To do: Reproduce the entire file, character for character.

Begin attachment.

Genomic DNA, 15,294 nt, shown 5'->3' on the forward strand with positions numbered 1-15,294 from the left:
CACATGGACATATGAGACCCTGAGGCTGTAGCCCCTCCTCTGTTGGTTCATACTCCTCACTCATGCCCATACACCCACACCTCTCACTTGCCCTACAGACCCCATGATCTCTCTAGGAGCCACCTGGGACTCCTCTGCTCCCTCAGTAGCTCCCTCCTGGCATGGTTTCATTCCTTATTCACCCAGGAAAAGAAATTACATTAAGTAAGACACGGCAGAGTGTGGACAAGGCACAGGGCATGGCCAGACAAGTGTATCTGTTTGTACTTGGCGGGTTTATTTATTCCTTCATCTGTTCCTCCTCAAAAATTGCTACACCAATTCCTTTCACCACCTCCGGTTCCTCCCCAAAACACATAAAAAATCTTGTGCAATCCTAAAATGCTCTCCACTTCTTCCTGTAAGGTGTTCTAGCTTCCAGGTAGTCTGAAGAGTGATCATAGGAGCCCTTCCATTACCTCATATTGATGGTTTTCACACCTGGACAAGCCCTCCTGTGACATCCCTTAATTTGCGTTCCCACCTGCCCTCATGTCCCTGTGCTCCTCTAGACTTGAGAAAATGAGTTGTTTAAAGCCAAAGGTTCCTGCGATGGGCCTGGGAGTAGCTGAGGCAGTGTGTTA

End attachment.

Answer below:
Genomic DNA, 15,294 nt, shown 5'->3' on the forward strand with positions numbered 1-15,294 from the left:
CACATGGACATATGAGACCCTGAGGCTGTAGCCCCTCCTCTGTTGGTTCATACTCCTCACTCATGCCCATACACCCACACCTCTCACTTGCCCTACAGACCCCATGATCTCTCTAGGAGCCACCTGGGACTCCTCTGCTCCCTCAGTAGCTCCCTCCTGGCATGGTTTCATTCCTTATTCACCCAGGAAAAGAAATTACATTAAGTAAGACACGGCAGAGTGTGGACAAGGCACAGGGCATGGCCAGACAAGTGTATCTGTTTGTACTTGGCGGGTTTATTTATTCCTTCATCTGTTCCTCCTCAAAAATTGCTACACCAATTCCTTTCACCACCTCCGGTTCCTCCCCAAAACACATAAAAAATCTTGTGCAATCCTAAAATGCTCTCCACTTCTTCCTGTAAGGTGTTCTAGCTTCCAGGTAGTCTGAAGAGTGATCATAGGAGCCCTTCCATTACCTCATATTGATGGTTTTCACACCTGGACAAGCCCTCCTGTGACATCCCTTAATTTGCGTTCCCACCTGCCCTCATGTCCCTGTGCTCCTCTAGACTTGAGAAAATGAGTTGTTTAAAGCCAAAGGTTCCTGCGATGGGCCTGGGAGTAGCTGAGGCAGTGTGTTA